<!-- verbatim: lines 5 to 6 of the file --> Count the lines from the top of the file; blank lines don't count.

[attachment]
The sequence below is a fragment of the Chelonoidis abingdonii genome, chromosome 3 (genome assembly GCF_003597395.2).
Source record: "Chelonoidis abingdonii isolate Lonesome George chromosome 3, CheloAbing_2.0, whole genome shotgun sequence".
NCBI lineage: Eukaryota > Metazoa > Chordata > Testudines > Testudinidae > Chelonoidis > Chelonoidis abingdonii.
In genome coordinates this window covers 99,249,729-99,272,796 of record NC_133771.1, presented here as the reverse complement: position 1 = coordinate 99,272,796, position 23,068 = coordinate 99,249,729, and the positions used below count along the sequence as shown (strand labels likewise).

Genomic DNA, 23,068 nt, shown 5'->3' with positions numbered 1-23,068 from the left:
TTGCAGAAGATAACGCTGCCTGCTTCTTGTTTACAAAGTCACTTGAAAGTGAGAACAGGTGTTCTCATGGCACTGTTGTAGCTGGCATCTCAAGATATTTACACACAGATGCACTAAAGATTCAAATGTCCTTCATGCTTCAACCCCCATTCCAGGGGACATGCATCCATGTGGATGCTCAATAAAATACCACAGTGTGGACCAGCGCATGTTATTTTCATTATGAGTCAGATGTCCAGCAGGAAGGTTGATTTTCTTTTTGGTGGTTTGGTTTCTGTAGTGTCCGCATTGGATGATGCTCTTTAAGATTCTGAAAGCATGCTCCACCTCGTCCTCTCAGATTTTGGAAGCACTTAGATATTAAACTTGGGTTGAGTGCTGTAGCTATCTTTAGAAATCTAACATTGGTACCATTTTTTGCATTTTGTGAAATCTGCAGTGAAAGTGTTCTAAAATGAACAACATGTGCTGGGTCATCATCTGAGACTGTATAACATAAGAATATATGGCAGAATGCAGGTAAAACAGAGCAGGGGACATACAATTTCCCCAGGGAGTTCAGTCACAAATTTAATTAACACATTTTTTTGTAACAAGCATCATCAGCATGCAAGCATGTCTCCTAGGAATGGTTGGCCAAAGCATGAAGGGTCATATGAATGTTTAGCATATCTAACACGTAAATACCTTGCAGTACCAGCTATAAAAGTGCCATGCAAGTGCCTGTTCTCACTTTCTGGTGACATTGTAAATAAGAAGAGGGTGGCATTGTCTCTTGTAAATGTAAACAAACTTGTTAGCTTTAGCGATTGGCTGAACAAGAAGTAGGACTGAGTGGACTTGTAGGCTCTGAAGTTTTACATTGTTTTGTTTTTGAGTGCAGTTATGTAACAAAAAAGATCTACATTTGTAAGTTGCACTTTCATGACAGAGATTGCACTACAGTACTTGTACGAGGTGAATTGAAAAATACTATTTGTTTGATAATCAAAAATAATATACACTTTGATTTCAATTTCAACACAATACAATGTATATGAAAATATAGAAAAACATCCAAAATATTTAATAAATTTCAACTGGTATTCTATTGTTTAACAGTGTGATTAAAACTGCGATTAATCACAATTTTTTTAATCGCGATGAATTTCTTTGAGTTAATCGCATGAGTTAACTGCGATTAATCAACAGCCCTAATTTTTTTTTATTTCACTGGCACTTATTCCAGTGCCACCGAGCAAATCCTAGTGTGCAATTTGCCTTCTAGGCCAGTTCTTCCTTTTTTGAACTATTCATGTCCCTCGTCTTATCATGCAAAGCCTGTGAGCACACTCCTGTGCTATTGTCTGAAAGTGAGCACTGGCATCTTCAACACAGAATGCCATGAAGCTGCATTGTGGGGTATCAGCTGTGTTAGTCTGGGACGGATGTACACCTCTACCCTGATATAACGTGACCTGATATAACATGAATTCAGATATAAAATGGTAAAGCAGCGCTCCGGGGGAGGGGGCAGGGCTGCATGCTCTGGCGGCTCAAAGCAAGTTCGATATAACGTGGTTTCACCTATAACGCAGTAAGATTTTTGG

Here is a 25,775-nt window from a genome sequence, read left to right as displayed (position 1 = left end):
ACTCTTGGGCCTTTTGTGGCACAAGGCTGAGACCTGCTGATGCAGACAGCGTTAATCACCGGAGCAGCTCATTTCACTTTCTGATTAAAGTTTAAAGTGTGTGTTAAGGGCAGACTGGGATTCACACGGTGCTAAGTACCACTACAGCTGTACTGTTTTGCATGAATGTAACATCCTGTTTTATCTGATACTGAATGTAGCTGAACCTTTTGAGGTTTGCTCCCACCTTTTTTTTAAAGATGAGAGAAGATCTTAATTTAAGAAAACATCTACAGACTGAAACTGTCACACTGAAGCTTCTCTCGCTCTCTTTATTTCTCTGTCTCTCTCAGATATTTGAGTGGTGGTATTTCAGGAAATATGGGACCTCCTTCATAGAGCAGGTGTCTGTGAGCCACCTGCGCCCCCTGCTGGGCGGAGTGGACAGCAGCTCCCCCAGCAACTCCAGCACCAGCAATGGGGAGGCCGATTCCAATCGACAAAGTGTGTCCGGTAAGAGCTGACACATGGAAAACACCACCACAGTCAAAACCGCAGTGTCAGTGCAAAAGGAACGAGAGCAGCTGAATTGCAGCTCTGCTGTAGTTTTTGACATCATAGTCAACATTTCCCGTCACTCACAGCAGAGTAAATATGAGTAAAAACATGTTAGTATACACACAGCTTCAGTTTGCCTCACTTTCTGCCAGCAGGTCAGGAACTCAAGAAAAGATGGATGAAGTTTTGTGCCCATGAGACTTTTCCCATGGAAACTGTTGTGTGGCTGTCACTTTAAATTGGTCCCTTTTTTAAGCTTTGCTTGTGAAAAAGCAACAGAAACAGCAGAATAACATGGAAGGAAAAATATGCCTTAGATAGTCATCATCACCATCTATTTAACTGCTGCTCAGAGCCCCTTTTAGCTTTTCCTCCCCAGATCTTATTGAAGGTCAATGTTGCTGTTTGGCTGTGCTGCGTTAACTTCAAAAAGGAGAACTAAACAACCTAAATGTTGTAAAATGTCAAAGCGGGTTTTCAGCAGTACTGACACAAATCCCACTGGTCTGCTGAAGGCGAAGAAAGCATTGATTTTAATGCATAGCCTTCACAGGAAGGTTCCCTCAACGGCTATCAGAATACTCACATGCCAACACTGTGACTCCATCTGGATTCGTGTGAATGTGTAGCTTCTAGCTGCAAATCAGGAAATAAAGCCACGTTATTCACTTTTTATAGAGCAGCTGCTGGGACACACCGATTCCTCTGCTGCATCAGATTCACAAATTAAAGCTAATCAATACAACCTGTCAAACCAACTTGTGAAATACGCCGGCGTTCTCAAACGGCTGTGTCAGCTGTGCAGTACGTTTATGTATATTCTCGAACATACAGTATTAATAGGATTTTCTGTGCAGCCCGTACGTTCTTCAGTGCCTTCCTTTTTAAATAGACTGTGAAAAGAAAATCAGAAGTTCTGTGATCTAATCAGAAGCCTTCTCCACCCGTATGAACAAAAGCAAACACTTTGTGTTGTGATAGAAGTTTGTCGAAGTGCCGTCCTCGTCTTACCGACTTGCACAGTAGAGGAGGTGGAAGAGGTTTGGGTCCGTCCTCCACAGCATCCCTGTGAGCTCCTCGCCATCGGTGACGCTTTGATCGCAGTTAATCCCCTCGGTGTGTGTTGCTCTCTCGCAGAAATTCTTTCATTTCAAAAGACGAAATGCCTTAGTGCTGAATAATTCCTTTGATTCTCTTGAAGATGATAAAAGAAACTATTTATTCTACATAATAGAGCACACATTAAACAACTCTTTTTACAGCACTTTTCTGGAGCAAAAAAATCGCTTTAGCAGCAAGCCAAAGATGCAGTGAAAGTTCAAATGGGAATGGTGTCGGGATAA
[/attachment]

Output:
Genomic DNA, 23,068 nt, shown 5'->3' with positions numbered 1-23,068 from the left:
TTGCAGAAGATAACGCTGCCTGCTTCTTGTTTACAAAGTCACTTGAAAGTGAGAACAGGTGTTCTCATGGCACTGTTGTAGCTGGCATCTCAAGATATTTACACACAGATGCACTAAAGATTCAAATGTCCTTCATGCTTCAACCCCCATTCCAGGGGACATGCATCCATGTGGATGCTCAATAAAATACCACAGTGTGGACCAGCGCATGTTATTTTCATTATGAGTCAGATGTCCAGCAGGAAGGTTGATTTTCTTTTTGGTGGTTTGGTTTCTGTAGTGTCCGCATTGGATGATGCTCTTTAAGATTCTGAAAGCATGCTCCACCTCGTCCTCTCAGATTTTGGAAGCACTTAGATATTAAACTTGGGTTGAGTGCTGTAGCTATCTTTAGAAATCTAACATTGGTACCATTTTTTGCATTTTGTGAAATCTGCAGTGAAAGTGTTCTAAAATGAACAACATGTGCTGGGTCATCATCTGAGACTGTATAACATAAGAATATATGGCAGAATGCAGGTAAAACAGAGCAGGGGACATACAATTTCCCCAGGGAGTTCAGTCACAAATTTAATTAACACATTTTTTTGTAACAAGCATCATCAGCATGCAAGCATGTCTCCTAGGAATGGTTGGCCAAAGCATGAAGGGTCATATGAATGTTTAGCATATCTAACACGTAAATACCTTGCAGTACCAGCTATAAAAGTGCCATGCAAGTGCCTGTTCTCACTTTCTGGTGACATTGTAAATAAGAAGAGGGTGGCATTGTCTCTTGTAAATGTAAACAAACTTGTTAGCTTTAGCGATTGGCTGAACAAGAAGTAGGACTGAGTGGACTTGTAGGCTCTGAAGTTTTACATTGTTTTGTTTTTGAGTGCAGTTATGTAACAAAAAAGATCTACATTTGTAAGTTGCACTTTCATGACAGAGATTGCACTACAGTACTTGTACGAGGTGAATTGAAAAATACTATTTGTTTGATAATCAAAAATAATATACACTTTGATTTCAATTTCAACACAATACAATGTATATGAAAATATAGAAAAACATCCAAAATATTTAATAAATTTCAACTGGTATTCTATTGTTTAACAGTGTGATTAAAACTGCGATTAATCACAATTTTTTTAATCGCGATGAATTTCTTTGAGTTAATCGCATGAGTTAACTGCGATTAATCAACAGCCCTAATTTTTTTTTATTTCACTGGCACTTATTCCAGTGCCACCGAGCAAATCCTAGTGTGCAATTTGCCTTCTAGGCCAGTTCTTCCTTTTTTGAACTATTCATGTCCCTCGTCTTATCATGCAAAGCCTGTGAGCACACTCCTGTGCTATTGTCTGAAAGTGAGCACTGGCATCTTCAACACAGAATGCCATGAAGCTGCATTGTGGGGTATCAGCTGTGTTAGTCTGGGACGGATGTACACCTCTACCCTGATATAACGTGACCTGATATAACATGAATTCAGATATAAAATGGTAAAGCAGCGCTCCGGGGGAGGGGGCAGGGCTGCATGCTCTGGCGGCTCAAAGCAAGTTCGATATAACGTGGTTTCACCTATAACGCAGTAAGATTTTTGG